Cardamom: Cardamom is an exotic spice that belongs to the ginger family. There are two main varieties of cardamom - green and black. Green cardamom (also called true cardamom) is more commonly used and originates from the western ghats in southern India. Black cardamom is less commonly used and originates from the Himalayan region.
Cloves: Cloves are aromatic dried flower buds of the clove tree. They have a strong aroma and are used mostly to provide warmth to the dish.
Cinnamon: Cinnamon is a spice obtained from the inner part of the tree Cinnamomum. It has a mildly sweet taste and so is used in several desserts and also used to flavour teas too.
Nutmeg and mace: Nutmeg and mace are obtained from the nutmeg tree. Nutmeg is the inner seed of the tree while mace is the outer lace-like covering over the seed. Nutmeg has a milder taste when compared to mace and is used in both sweet and savoury dishes. Mace is known to be a warmer spice and has a very earthy flavour.
Mustard seeds: Mustard is a spice that is very common in south Indian cooking. These tiny seeds come in two varieties - black and yellow mustard. Black mustard seeds is commonly used and is more pungent and stronger than yellow mustard seeds.
Fenugreek: Fenugreek is used as both herb and spice. Fresh fenugreek leaves are used as a herb and is added to dal, stir-fry, and rice. Fenugreek seeds are used as a dried spice. They have a slightly bitter and pungent taste.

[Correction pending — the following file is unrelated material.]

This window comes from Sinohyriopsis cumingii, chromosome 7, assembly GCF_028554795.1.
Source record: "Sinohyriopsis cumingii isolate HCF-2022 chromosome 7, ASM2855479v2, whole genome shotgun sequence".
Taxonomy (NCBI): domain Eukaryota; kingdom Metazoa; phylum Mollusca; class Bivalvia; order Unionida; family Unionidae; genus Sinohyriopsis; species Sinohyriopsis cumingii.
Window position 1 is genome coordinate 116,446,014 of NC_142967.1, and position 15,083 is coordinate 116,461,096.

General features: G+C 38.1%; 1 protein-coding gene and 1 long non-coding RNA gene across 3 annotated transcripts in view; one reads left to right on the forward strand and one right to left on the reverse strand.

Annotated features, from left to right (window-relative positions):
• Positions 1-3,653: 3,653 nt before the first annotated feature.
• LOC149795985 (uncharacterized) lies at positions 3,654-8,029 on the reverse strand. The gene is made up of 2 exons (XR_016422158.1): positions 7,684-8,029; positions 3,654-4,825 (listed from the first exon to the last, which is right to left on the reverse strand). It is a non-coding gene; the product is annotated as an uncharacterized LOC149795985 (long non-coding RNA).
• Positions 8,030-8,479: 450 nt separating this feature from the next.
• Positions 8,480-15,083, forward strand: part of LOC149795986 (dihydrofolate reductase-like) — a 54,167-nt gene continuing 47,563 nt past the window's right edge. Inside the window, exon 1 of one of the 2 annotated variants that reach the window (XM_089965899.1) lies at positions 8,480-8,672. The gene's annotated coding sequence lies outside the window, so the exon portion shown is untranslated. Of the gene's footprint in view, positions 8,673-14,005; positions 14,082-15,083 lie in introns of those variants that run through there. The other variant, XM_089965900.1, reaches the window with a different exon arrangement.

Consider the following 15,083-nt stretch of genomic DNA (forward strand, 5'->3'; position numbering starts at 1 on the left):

Black pepper: Black pepper is one of the most commonly used spice, not just in India but across the world. They offer a unique flavour and add heat to the dish they are used in.
Step by step instructions
Dry-roast red chilli until they puff up and set aside (step 1).
Next, dry-roast coriander seeds and cumin seeds. Set aside (step 2).
Next, dry-roast bay leaves, green cardamom, seeds of black cardamom, cinnamon, cloves, peppercorn, mace, and fennel seeds (step 3).
Next, dry roast mustard seeds and fenugreek seeds. Set aside (step 4).
Add kasuri methi and dry-roast for a few seconds (step 5)
Let all the ingredients cool down completely before grinding in a spice grinder (step 6).
Once the whole spices are ground, add the powdered spices to the blender (nutmeg powder, turmeric powder, and hing). Grind it to incorporate powdered spices (steps 7,8).
This gave me around 120 grams
Benefits of garam masala
I don't want to talk about the benefits it adds to the dish (because we know how tasty it makes any dish), but the benefits of garam masala itself - the healing properties it has.
Garam masala is known to be used in Ayurveda for its importance for its therapeutic benefits. Like I said before, 'garam' means heat. In Ayurveda, this heat refers to 'Agni' which is used for digestive and metabolic processes. Agni converts food to energy, which is essential for the body to function. It helps in providing warmth to the body and promotes well-being. The most important benefits are: